The Beech Tree near the north-west corner of the Duchess Wood

(submitted by Nicky Brownrigg, Helensburgh)

READ MORE: Your letters to the Advertiser: January 14, 2021

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THE Scottish Government’s decision to completely close churches is disproportionate, and I was pleased to read in your sister paper, The Herald, that 500 Christian leaders are standing up for the rights of religious communities.

The fact that England has allowed its churches to welcome worshippers – albeit in a restricted manner – is the first red flag that this move is disproportionate.

Freedom of religion or belief is enshrined in the Universal Declaration of Human Rights, among various other international agreements, because it is a foundational right.

Churches have taken great care to comply with mask-wearing, no-singing and social-distancing mandates, and Chris Whitty admitted in November that there was weak medical support for full closure.

The suspension of a human right carries a heavy weight. The question as to why that weight is measured differently in the balance of Holyrood than in Westminster is awaiting answer.

But the case for reopening places of worship should not only be based on calculated legal or medical arguments.

In a time of crisis, people turn to God. Churches have been deeply engaged in bringing help and healing. They have been extending charity to those in need, comforting the mourning, providing structure in the lives of the lonely. To many, it has been a lifeline of stability and peace.

The open door of the church is one of our nation’s greatest public services, and the government is choosing to cut the supply at our greatest point of need.

Lois McLatchie


READ MORE: Letters to the Advertiser: December 17, 2020

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RECENTLY the SNP announced they are setting up an indyref2 ‘task force’.

Escalating their plans for indyref2 is rash and incredibly self-indulgent when the country is struggling through another lockdown.

Their shameless push for another referendum this year would wreck our recovery from the pandemic, diverting precious time away from fighting the virus and protecting jobs. We cannot afford to be distracted by the constitutional debate. Another referendum is the last thing Scotland needs right now.

This news comes as the UK Government are deploying the armed forces to support the SNP’s patchy Covid-19 vaccine roll-out. Nearly 100 personnel will be deployed to deliver 80 coronavirus centres across Scotland.

Medical professionals warned vaccine targets were at risk of not being met due to distribution issues and extensive red tape. Ongoing blunders and a lack of planning from the SNP have left them behind their own targets.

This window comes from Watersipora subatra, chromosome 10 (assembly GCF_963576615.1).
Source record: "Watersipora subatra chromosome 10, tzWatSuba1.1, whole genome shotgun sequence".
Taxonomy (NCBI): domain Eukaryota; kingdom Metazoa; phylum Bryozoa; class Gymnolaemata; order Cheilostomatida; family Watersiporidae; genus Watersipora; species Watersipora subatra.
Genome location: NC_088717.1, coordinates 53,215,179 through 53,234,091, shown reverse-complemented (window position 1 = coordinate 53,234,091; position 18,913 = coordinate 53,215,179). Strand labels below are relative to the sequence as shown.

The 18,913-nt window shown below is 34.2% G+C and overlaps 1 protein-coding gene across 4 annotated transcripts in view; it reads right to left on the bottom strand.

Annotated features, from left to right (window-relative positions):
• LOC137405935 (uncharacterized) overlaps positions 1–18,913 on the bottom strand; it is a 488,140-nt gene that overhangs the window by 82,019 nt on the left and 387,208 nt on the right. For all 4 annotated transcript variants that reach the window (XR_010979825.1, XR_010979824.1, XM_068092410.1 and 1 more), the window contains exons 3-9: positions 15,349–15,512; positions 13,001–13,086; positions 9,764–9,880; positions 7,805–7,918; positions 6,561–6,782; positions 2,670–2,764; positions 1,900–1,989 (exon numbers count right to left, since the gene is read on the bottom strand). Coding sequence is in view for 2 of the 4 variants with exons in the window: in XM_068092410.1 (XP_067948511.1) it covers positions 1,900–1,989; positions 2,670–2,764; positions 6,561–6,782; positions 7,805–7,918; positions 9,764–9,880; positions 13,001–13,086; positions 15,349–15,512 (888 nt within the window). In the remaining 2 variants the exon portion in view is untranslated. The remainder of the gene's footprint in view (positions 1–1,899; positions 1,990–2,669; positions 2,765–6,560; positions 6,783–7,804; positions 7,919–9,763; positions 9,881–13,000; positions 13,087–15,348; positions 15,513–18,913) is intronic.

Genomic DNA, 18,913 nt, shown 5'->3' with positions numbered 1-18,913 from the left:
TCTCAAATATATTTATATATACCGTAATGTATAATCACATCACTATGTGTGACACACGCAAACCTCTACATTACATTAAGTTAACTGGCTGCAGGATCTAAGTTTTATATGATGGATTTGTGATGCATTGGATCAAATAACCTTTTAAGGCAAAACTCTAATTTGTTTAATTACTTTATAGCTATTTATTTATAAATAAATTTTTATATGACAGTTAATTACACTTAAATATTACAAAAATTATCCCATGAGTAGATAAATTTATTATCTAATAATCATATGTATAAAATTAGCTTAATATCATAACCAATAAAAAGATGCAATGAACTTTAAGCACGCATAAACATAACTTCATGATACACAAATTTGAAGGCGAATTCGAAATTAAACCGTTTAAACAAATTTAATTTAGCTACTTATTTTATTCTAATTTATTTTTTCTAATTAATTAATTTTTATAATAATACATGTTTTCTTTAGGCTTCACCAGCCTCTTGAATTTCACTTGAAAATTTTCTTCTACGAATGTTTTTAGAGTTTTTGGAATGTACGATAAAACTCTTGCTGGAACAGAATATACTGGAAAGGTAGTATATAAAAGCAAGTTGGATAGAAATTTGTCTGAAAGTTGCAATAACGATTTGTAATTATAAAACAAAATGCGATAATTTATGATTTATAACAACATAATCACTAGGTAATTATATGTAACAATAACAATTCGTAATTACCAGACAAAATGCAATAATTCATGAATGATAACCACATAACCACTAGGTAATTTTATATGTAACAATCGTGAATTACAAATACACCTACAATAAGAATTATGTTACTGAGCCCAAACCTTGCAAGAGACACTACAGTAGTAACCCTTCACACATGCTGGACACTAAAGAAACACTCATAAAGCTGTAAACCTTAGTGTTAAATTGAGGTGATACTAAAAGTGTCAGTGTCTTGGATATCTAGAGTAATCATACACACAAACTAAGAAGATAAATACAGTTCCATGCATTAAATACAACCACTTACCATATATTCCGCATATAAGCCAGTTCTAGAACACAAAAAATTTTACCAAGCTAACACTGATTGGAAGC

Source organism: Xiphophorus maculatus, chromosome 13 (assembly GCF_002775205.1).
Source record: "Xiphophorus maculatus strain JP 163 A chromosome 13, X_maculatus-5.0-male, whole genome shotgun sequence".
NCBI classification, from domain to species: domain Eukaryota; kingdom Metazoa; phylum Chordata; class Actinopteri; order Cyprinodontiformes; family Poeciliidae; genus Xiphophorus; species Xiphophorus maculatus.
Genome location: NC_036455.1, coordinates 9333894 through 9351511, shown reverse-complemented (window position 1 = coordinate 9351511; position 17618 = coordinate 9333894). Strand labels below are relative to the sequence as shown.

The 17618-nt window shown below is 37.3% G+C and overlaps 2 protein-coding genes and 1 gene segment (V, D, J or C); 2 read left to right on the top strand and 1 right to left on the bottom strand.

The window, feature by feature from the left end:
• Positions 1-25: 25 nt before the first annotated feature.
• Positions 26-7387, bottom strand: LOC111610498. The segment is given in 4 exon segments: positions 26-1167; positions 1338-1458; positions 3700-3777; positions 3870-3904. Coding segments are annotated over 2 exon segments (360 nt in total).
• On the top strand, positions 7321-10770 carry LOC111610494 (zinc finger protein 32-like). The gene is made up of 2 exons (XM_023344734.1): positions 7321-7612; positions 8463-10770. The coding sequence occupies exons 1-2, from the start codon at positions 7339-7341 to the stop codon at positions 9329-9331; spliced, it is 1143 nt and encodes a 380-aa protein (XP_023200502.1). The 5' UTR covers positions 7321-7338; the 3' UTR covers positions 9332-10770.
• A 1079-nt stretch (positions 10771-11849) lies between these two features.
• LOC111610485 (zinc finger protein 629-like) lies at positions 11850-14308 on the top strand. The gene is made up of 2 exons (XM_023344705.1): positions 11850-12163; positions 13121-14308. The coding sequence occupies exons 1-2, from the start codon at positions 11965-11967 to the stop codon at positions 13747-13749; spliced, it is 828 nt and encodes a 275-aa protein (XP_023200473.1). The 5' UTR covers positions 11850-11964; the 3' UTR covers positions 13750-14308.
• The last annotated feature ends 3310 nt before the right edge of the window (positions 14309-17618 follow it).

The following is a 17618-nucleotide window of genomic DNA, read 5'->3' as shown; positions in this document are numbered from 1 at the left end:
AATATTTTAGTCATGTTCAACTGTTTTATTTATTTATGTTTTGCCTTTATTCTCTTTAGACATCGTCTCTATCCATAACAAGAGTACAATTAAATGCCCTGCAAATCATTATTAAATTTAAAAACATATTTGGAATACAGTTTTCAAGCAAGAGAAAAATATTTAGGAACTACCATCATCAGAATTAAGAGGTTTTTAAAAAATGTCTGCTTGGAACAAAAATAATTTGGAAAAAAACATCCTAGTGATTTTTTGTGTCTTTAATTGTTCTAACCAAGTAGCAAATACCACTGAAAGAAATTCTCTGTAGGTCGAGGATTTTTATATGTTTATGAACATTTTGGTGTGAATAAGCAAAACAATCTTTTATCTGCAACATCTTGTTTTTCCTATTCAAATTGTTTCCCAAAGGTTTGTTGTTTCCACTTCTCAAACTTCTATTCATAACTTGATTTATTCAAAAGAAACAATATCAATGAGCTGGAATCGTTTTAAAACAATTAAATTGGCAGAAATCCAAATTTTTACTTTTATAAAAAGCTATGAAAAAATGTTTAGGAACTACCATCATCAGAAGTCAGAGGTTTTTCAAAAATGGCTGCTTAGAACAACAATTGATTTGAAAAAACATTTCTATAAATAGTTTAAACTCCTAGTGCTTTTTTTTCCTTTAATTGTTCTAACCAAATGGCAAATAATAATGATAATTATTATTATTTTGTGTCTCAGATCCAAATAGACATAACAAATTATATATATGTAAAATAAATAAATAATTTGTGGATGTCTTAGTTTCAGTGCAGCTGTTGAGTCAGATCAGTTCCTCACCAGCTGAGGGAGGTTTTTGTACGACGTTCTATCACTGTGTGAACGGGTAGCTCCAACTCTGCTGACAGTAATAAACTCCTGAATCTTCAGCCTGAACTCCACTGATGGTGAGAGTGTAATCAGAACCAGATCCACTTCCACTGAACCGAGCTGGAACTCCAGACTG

Vaccines are our best route to reducing restrictions, returning life closer to normal and rebuilding Scotland’s communities.

Cllr Alastair Redman

(Conservative, Kintyre and the Islands)

READ MORE: Letters to the Advertiser: December 10, 2020

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AS parents, teachers and pupils once again find themselves facing additional challenges to deliver and attain a full and rounded education, it is worth remembering the role that music can and should play in improving our lives.

Music will help support and sustain our young people through the coming months. For children and adults, the creative arts play a vital role in promoting wellbeing and positive mental health.

Just as importantly, playing an instrument is complementary to academic subjects and has been shown to improve wider educational success.

As we consider the often daunting challenge of the return to home schooling, those parents whose children can mix domestic timetables with musical lessons will understand the release and stimulation playing an instrument can deliver.

Across society music is integral to our identities and is made to be shared. We now have the means to do that successfully and safely with online tools whose use has been well-honed by recent experience.

So whether you’re at the start of a musical journey, or are well advanced in music-making, let’s keep singing, keep dancing and keep music lessons flowing, particularly while the restrictions necessitated by the pandemic keep us apart in our own homes.

Dr Kenneth Taylor

Head teacher of St Mary’s Music School, Edinburgh